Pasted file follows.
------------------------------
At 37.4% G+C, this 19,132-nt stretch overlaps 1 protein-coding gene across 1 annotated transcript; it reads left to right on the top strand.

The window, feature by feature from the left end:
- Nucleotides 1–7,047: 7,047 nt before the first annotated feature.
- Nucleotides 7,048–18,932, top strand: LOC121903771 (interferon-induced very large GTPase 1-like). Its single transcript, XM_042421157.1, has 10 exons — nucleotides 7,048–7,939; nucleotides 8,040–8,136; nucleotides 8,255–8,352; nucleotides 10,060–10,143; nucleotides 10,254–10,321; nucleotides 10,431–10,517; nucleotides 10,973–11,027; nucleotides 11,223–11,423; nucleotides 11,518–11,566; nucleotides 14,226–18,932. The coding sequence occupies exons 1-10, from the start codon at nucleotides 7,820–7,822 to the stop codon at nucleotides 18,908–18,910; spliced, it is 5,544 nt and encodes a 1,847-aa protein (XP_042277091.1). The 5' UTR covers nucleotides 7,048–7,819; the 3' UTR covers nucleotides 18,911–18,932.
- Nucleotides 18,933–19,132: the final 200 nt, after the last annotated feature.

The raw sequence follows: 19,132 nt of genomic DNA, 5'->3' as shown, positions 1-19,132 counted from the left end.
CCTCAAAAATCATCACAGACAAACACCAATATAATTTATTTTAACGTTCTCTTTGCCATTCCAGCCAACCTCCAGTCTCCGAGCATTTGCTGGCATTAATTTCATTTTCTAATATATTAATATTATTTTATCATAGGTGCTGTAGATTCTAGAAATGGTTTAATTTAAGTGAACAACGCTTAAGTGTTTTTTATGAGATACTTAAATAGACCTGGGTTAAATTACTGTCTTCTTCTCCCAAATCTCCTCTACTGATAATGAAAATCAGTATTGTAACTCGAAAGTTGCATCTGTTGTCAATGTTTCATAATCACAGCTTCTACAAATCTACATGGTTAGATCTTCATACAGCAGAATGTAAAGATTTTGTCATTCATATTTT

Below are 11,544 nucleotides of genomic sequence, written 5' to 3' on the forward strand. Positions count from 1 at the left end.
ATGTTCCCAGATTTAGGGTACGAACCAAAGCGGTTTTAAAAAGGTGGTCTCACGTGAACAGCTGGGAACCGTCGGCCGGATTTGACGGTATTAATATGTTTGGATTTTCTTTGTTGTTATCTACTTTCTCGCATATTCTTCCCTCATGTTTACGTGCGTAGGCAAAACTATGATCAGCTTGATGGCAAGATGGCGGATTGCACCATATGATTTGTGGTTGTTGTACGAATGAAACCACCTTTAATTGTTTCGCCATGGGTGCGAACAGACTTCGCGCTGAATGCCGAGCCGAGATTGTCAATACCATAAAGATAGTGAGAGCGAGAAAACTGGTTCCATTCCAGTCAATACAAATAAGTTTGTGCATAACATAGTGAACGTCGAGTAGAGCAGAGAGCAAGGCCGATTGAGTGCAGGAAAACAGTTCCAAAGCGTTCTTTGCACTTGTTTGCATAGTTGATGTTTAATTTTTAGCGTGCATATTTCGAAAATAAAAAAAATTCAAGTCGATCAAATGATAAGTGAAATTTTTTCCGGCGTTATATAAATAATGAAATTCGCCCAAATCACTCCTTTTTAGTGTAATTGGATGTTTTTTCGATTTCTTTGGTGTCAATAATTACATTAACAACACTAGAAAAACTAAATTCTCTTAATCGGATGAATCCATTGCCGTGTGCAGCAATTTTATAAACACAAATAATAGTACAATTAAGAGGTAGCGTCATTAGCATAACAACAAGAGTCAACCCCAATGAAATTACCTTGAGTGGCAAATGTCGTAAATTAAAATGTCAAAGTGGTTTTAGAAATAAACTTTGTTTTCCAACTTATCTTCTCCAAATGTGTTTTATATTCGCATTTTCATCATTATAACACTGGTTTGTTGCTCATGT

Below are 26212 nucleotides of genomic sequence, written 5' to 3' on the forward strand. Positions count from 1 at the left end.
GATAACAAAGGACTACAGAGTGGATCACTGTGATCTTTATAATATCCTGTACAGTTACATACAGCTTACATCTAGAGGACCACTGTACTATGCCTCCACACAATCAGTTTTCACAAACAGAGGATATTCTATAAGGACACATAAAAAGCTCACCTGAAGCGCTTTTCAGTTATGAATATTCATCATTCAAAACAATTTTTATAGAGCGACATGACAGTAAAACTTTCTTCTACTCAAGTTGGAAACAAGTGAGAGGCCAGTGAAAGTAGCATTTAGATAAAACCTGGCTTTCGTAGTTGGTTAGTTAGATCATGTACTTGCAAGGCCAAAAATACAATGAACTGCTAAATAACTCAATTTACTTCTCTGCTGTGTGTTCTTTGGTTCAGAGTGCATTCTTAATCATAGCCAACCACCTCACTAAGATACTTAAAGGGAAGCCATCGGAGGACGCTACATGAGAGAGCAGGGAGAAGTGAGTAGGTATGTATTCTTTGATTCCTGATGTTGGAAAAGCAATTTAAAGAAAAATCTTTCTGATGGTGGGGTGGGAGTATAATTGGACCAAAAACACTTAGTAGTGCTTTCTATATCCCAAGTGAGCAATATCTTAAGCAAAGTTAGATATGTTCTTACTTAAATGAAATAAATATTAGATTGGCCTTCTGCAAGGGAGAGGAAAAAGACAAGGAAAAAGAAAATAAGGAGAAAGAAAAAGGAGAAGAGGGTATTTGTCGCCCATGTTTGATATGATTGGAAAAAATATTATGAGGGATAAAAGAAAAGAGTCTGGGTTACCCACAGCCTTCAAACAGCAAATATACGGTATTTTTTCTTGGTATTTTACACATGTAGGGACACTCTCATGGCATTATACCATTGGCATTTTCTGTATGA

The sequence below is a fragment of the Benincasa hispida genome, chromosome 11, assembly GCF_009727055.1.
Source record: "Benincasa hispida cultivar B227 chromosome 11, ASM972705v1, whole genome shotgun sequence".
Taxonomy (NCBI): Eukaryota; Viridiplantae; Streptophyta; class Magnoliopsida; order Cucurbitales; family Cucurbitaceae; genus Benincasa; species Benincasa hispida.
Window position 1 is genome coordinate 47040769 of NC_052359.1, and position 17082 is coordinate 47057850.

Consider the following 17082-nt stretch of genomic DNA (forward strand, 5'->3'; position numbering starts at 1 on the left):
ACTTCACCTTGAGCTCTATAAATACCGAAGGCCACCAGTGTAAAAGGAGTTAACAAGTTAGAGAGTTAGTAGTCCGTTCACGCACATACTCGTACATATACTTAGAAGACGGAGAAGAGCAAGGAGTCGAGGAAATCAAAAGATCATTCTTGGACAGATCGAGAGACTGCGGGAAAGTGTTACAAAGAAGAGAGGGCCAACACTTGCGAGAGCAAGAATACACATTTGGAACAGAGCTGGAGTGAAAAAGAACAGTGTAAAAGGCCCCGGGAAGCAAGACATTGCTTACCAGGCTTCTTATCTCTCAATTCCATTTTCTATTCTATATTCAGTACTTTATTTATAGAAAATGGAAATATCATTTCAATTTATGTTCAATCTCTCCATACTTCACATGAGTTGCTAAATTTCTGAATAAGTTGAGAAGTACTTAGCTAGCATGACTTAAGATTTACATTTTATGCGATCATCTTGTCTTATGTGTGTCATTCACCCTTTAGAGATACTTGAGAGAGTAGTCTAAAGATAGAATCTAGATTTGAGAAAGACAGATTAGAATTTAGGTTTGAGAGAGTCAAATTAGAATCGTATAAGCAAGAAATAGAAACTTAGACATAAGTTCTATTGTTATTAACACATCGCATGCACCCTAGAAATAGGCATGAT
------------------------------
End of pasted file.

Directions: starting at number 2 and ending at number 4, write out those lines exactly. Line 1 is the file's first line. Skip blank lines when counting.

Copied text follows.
The window, feature by feature from the left end:
- Nucleotides 1–7,047: 7,047 nt before the first annotated feature.
- Nucleotides 7,048–18,932, top strand: LOC121903771 (interferon-induced very large GTPase 1-like). Its single transcript, XM_042421157.1, has 10 exons — nucleotides 7,048–7,939; nucleotides 8,040–8,136; nucleotides 8,255–8,352; nucleotides 10,060–10,143; nucleotides 10,254–10,321; nucleotides 10,431–10,517; nucleotides 10,973–11,027; nucleotides 11,223–11,423; nucleotides 11,518–11,566; nucleotides 14,226–18,932. The coding sequence occupies exons 1-10, from the start codon at nucleotides 7,820–7,822 to the stop codon at nucleotides 18,908–18,910; spliced, it is 5,544 nt and encodes a 1,847-aa protein (XP_042277091.1). The 5' UTR covers nucleotides 7,048–7,819; the 3' UTR covers nucleotides 18,911–18,932.